SOCHI, Russia -- She wore a flowing pink gown and a shiny comb in her hair. He sported a long tail tuxedo. They paced behind the boards at the Iceberg Skating Palace, shaking out their legs and rolling their necks.
If Meryl Davis and Charlie White hadn't been stomping around on skate guards, it would have been hard to tell whether they were waiting to stand up in a wedding or get into the blocks for a quarter-mile on the track.
The partnership between the world's best ice dancers has lasted longer than many marriages and it has been a well-paced marathon. Davis, 27, and White, 26, have held hands and moved forward together for 17 years now. Sunday evening, they took their first few hundred tightly choreographed steps toward achieving their last unfulfilled goal: an Olympic gold medal.
Davis and White and the defending champion Canadian tandem of Tessa Virtue and Scott Moir are the point of a flying wedge that has pushed the boundaries for their discipline the way the un-sequined dudes and dudettes of halfpipe and slopestyle have for theirs, albeit with rules that keep them largely earthbound.
The two teams share a suburban Detroit training rink, a gifted expatriate Russian coach and a commitment to excellence that has upped the degree of difficulty in ice dance season after season over the past four years. Leading up to these Winter Games, Davis and White invested in the technical detail and theatrical grace notes they hoped would separate them from their closest peers, a feat they have achieved in the 2011 and 2013 world championships.
Davis and White managed to open up a substantial gap of 2.56 points Sunday with a program that couldn't have been executed with much more precision and spirit, netting them a season-best score of 78.89.
Their program is a "My Fair Lady" medley that begins and ends with "I Could Have Danced All Night." The lyrics state the obvious about their day job, but their conjoined athletes' hearts hardly took flight all at once as the words imply.
Davis and White are troupers in the traditional sense, trained down to the small muscles that enable them to smile when their hearts are aching. Like any consummate performers, they try to keep their backstage machinery invisible. But some of what they do to project ease and flow takes as much boot camp as ballet. Their thrice-weekly gym and cardio workouts are constructed by former decathlete Chad Smith, who has worked with the NHL's L.A. Kings and NFL prospects preparing for the combine.
When Davis and White were matched up as grade-school kids, he had hockey on the brain. She was a shy girl with dyslexia who struggled to decode sheet music while practicing the flute but could feel a melody with her entire being.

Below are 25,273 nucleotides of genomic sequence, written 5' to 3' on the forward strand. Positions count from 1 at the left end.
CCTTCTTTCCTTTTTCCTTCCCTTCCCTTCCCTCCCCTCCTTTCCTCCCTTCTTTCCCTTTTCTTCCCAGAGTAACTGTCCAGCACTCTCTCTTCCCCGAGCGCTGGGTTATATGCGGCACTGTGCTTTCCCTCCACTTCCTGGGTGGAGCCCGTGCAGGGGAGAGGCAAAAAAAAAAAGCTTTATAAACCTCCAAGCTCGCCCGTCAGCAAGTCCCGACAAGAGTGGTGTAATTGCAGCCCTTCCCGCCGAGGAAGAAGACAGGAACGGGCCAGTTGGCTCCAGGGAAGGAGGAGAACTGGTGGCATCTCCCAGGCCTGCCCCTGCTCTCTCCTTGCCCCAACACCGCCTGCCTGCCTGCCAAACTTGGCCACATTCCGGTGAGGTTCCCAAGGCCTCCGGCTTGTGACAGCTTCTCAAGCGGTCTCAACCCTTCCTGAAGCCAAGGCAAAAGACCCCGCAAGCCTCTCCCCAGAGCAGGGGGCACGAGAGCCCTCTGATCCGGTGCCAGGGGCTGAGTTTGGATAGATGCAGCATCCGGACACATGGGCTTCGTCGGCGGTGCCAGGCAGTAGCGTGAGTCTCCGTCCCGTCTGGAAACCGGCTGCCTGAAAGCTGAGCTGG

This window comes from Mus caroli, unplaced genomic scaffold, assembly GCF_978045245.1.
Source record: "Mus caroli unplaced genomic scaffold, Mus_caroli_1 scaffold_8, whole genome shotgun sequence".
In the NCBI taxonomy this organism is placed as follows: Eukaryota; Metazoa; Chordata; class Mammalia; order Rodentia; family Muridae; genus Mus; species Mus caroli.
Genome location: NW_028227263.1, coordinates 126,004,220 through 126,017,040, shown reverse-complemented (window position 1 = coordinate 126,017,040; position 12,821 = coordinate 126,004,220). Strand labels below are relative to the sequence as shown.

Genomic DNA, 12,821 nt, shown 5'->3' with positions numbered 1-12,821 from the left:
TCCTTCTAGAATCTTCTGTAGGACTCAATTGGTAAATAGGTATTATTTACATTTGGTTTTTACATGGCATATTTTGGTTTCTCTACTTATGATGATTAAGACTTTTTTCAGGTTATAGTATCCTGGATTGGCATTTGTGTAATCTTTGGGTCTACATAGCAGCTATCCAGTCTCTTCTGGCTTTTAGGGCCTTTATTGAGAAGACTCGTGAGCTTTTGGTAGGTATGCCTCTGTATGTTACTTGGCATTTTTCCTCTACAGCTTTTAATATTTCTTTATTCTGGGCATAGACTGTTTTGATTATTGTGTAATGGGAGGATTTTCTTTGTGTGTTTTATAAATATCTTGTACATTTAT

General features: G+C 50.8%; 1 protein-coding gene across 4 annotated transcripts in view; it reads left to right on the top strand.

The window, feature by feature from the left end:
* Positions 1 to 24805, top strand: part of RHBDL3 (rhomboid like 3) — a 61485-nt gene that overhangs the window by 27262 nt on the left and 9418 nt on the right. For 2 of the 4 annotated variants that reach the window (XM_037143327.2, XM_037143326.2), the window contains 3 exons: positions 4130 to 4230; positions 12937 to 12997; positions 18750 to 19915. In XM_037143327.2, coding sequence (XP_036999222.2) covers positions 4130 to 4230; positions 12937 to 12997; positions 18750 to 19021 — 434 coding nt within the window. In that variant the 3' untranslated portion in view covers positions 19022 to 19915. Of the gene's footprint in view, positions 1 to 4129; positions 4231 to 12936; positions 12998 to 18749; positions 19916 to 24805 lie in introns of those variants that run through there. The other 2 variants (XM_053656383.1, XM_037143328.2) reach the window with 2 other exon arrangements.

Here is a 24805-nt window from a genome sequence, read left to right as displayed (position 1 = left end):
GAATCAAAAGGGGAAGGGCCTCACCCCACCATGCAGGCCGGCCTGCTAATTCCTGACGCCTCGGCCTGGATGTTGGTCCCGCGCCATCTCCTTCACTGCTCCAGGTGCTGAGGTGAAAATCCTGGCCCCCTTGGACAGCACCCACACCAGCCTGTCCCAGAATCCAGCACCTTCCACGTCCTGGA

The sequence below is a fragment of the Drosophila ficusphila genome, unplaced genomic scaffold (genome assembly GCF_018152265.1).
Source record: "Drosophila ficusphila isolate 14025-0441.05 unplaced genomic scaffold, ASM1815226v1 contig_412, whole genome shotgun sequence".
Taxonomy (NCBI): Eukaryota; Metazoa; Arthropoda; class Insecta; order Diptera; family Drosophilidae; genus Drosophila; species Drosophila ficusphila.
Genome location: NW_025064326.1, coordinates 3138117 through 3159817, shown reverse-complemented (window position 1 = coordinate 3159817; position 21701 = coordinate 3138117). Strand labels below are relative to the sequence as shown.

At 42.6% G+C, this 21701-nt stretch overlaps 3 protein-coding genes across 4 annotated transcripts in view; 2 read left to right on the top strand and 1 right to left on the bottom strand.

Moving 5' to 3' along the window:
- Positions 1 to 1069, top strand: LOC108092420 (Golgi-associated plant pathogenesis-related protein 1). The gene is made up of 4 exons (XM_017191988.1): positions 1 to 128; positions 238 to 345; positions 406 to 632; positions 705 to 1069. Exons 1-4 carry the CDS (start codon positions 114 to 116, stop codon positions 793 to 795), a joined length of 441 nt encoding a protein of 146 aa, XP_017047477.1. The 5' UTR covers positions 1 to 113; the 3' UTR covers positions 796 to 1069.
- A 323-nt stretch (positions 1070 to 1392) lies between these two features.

"I couldn't process the notes fast enough to keep up with the pace of the song," Davis said in an interview during the national championships in Boston last month. "Translating that to the ice, I found it much easier to let my body flow with the tempo of the music than I did reading music. I really learned to enjoy, worry-free, in terms of moving with the music. It's been a really beautiful part of my life."
White's challenge was to graft emotion onto athleticism with his friend and business partner, and to meet her halfway in creating romantic chemistry without the pheromones of a real-life love affair. "It's finding your way into a comfort zone with being something that you aren't," he said.
The respect between the two is no act, however. Davis and White wouldn't have endured this long if they didn't give each other some appropriate distance through all these years of professional intimacy.
They're opposites in many regards except for their work ethic, which has propelled them to the top of the skating world and kept them tunneling away at University of Michigan degrees with a hand-held ice pick, one class at a time. White's public sense of humor ranges from corny to mildly biting, but he is a focused Golden Retriever under that blond mop, while Davis' lilting sparrow of a voice belies her steel.
"They just don't argue," Davis' mother, Cheryl, said in a recent interview alongside White's mother, Jacqui. "They discuss things. If they feel too upset to talk without arguing, they'll give each other the space they need and come back to the table. I think they both must have been therapists in another life."
The two moms, who watched Sunday's competition from the stands in the latest stop of a global journey, still see the silhouettes of their endearingly unpolished children inside the strong, elegant grown-ups whirling around the ice.
"I just start to choke up watching them sometimes because I get this flash -- how did this happen?" Jacqui said.
"Somebody asked us the other day about how much we've sacrificed," Cheryl Davis said. "We've had the time of our lives. Our kids have given us the greatest lives that we would have never had."
Added Jacqui, "I don't think we ever could have imagined, looking into the future, that they would become what they are now."
No matter the outcome of Monday's free skate duel, Davis and White are a twosome that has helped leave the sport better than they found it. It's hard to beg for more.